Find a design piece you think is successful — which should be easy if you’ve created an inspiration catalog — and use your preferred piece of software to recreate it, whether that’s Photoshop, Illustrator, or another software. It’s really up to you to choose how you go about actually creating it. Use specific search queries and tap into your design community relationships as resources.
The proper use of negative space is often overlooked by beginner and advanced designers alike. What is negative space (or “white space”)? It’s the space in your design that’s not occupied by any visual or written element. A design piece that doesn’t incorporate enough negative space is like a sentence with no spaces – itisdifficulttocomprehend.
Jan Tischold, one the most influential typographers in history, stresses this importance: “White space is to be regarded as an active element, not a passive background.” The effective use of negative space is just as crucial as the design itself. Don’t believe me? It’s scientifically proven that white space improves legibility and comprehension.
Learning to effectively use white space won’t happen overnight. You’ll have to try out different options to find what works for each design. First, I’d recommend reading some of the articles on this list, compiled by David Kadavy, author of Design for Hackers: Reverse Engineering Beauty. Then, try to put some of these theories into action.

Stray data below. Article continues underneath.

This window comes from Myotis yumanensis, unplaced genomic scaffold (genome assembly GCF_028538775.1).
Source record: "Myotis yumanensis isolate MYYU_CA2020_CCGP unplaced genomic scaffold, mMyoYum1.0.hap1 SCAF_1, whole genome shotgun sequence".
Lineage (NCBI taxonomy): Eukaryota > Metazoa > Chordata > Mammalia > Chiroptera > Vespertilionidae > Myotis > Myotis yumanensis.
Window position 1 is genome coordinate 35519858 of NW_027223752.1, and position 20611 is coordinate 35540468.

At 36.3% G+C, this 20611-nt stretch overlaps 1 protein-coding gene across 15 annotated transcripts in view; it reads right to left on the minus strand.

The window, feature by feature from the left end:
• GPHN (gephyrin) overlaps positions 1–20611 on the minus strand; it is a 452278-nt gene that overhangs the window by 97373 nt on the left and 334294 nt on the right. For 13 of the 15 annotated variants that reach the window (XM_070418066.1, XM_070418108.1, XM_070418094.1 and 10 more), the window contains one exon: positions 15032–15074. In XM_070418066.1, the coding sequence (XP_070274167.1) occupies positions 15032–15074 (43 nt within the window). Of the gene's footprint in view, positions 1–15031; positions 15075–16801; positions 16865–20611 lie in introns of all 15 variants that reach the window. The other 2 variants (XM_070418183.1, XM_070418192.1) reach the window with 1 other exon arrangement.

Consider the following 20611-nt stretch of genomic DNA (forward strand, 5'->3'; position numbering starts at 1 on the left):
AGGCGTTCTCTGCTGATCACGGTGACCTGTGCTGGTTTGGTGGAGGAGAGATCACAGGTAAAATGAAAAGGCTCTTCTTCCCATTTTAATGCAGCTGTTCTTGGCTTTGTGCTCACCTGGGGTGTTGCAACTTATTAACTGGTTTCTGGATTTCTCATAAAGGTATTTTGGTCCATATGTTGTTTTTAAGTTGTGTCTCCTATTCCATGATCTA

Remember, there’s no hard-and-fast rule to using white space. It takes practice. Eventually, you’ll find that exercises in resizing elements of your composition and changing the layout will lead to a natural understanding of the amount of breathing room required.
On some level, everyone is afraid of criticism. We’re afraid our ideas will get shot down and we’ll be sent back to square one. Learning to accept constructive criticism is no easy task, but it’s key to becoming a better designer.
Paul Arden, who was the creative force behind Saatchi & Saatchi at a pinnacle of its success, wrote this in his best-selling book, It’s Not How Good You Are, It’s How Good You Want to Be:
If, instead of seeking approval, you ask, ‘What’s wrong with it? How can I make it better?’, you are more likely to get a truthful, critical answer. You may even get an improvement on your idea. And you are still in a position to reject the criticism if you think it is wrong. Can you find fault with this?”
The takeaway: Design critics allow us to incorporate others’ viewpoints into our work and improve upon our ideas. You always have the option to reject the feedback — but considering it in the first place is what’s important. Design is subjective in nature, and just because someone else has a different opinion doesn’t mean you’re wrong. In fact, trusting your intuition is equally important. Just make sure you have the means to back up your design decisions.